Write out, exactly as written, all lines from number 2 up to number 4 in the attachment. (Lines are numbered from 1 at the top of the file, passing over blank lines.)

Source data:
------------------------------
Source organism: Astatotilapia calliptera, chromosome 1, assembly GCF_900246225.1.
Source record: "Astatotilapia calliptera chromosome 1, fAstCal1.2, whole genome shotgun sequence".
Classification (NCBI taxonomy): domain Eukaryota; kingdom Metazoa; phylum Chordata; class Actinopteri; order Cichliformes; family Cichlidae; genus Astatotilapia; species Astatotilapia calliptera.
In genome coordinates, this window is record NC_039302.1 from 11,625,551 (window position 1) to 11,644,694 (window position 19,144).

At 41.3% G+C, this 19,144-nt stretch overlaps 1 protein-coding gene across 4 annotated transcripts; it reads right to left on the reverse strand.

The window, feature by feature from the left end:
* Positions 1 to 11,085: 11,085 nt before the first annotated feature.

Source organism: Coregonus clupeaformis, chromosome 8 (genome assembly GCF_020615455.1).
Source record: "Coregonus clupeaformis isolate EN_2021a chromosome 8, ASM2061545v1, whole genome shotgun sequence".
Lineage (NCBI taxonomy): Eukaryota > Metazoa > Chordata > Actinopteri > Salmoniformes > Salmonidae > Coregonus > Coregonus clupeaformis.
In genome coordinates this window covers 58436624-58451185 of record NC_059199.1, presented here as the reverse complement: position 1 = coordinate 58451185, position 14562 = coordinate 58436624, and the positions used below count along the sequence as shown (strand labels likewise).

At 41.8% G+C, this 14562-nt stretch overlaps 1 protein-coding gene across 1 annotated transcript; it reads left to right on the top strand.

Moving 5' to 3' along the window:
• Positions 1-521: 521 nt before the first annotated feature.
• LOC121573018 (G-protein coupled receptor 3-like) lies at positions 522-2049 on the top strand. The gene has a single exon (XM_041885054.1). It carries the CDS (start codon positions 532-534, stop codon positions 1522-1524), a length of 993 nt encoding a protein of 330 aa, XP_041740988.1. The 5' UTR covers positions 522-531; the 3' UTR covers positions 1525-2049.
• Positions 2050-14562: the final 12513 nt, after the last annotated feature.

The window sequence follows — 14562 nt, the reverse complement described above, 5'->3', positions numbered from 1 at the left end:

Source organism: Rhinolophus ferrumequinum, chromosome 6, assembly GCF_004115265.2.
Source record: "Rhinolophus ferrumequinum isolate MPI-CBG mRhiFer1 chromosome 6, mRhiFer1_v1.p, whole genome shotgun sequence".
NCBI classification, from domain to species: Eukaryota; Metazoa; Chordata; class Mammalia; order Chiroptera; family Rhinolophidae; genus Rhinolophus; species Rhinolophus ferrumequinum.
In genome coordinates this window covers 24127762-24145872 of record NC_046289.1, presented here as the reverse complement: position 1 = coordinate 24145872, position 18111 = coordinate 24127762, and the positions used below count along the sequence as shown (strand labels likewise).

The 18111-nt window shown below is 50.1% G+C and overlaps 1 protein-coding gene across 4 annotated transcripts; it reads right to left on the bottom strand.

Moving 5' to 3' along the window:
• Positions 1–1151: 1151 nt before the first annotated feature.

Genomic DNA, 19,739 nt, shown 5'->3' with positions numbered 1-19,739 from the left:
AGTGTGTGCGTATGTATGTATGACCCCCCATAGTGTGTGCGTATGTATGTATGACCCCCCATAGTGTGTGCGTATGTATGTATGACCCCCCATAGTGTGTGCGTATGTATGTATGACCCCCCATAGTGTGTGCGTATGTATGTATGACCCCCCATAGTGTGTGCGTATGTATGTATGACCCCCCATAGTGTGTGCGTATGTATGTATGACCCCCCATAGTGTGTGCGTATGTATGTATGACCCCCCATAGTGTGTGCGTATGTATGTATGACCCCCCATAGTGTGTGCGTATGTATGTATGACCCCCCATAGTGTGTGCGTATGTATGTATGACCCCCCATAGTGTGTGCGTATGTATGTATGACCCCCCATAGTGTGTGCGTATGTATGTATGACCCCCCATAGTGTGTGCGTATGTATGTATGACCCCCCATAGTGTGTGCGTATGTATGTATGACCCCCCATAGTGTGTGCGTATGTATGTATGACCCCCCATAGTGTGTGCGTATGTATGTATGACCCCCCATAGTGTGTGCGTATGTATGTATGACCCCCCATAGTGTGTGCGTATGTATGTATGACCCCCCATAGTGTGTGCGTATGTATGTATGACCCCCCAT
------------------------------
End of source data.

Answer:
Source record: "Astatotilapia calliptera chromosome 1, fAstCal1.2, whole genome shotgun sequence".
Classification (NCBI taxonomy): domain Eukaryota; kingdom Metazoa; phylum Chordata; class Actinopteri; order Cichliformes; family Cichlidae; genus Astatotilapia; species Astatotilapia calliptera.
In genome coordinates, this window is record NC_039302.1 from 11,625,551 (window position 1) to 11,644,694 (window position 19,144).